The Consumer Price Index rose 6.8% year over year in November, the fastest increase since the 1980s. While the uptick was in line with expectations, it will add pressure to the FOMC meeting this week and making it more likely the tapering schedule gets accelerated. Core prices, which excludes food and energy, were up 0.5% from last month and 4.9% from last year with shelter, which tends to be stickier and makes up a large portion of the index, still driving prices higher. Other large movers were energy, used cars, and apparel.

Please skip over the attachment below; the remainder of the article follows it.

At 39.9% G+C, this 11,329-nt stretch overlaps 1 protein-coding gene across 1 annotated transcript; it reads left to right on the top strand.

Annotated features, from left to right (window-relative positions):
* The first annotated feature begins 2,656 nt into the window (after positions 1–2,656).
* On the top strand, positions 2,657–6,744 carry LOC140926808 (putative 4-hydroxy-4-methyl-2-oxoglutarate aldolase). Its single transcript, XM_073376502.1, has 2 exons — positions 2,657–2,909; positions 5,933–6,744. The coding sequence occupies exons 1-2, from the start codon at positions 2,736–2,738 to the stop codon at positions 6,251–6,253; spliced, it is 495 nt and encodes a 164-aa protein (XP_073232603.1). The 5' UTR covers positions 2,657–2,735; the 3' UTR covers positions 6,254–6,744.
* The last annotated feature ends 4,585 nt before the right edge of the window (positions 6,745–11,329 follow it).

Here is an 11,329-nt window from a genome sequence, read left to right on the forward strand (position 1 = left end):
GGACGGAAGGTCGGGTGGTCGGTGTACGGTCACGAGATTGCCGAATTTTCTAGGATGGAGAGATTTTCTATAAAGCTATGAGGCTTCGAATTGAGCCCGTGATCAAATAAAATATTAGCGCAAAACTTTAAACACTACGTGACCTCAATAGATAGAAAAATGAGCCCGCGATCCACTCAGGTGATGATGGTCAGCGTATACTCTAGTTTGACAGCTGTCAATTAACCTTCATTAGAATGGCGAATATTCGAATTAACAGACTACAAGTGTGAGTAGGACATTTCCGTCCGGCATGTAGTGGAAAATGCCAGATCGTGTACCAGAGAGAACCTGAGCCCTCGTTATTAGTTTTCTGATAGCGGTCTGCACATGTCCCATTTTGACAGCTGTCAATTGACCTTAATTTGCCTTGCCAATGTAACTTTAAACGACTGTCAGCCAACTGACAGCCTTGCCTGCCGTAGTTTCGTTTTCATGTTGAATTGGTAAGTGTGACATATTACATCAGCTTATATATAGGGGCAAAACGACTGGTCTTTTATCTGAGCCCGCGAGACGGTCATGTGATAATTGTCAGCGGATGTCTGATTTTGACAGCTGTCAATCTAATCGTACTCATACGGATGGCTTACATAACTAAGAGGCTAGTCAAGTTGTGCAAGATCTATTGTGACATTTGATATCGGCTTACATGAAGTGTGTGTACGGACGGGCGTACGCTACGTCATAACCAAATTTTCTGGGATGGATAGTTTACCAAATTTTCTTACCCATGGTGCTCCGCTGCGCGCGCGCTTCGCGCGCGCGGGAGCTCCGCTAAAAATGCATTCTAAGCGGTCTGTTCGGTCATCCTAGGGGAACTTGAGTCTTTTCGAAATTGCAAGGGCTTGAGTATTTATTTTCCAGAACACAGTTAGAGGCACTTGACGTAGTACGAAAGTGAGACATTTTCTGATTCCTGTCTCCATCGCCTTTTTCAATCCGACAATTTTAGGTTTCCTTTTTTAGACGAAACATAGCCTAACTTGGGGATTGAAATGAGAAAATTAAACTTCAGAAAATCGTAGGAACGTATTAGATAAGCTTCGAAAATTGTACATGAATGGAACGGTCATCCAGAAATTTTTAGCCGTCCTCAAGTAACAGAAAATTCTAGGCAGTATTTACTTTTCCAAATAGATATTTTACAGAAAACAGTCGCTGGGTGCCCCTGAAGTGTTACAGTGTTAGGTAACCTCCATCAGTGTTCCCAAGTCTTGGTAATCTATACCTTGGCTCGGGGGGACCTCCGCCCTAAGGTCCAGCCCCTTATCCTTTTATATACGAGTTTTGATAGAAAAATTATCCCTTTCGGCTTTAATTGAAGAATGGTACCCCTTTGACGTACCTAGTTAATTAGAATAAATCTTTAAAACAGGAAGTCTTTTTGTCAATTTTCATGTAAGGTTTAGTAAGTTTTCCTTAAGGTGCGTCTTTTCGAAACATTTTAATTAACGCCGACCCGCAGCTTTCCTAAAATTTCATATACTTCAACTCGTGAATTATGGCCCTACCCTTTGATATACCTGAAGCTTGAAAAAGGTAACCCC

Despite persistent inflation concerns and Omicron, the University of Michigan’s Consumer Sentiment Index improved in December the largest increase since the early 1980s, reversing a trend where consumers were increasingly nervous. Future expectations increased the most (4.3 points), though current conditions also increased (1 point), while inflation still dominated concerns across all respondents.
While the move was significant, sentiment remains among the lowest since the pandemic began. Initial jobless claims dipped below 200K again and came in at a 52 year low of 184K.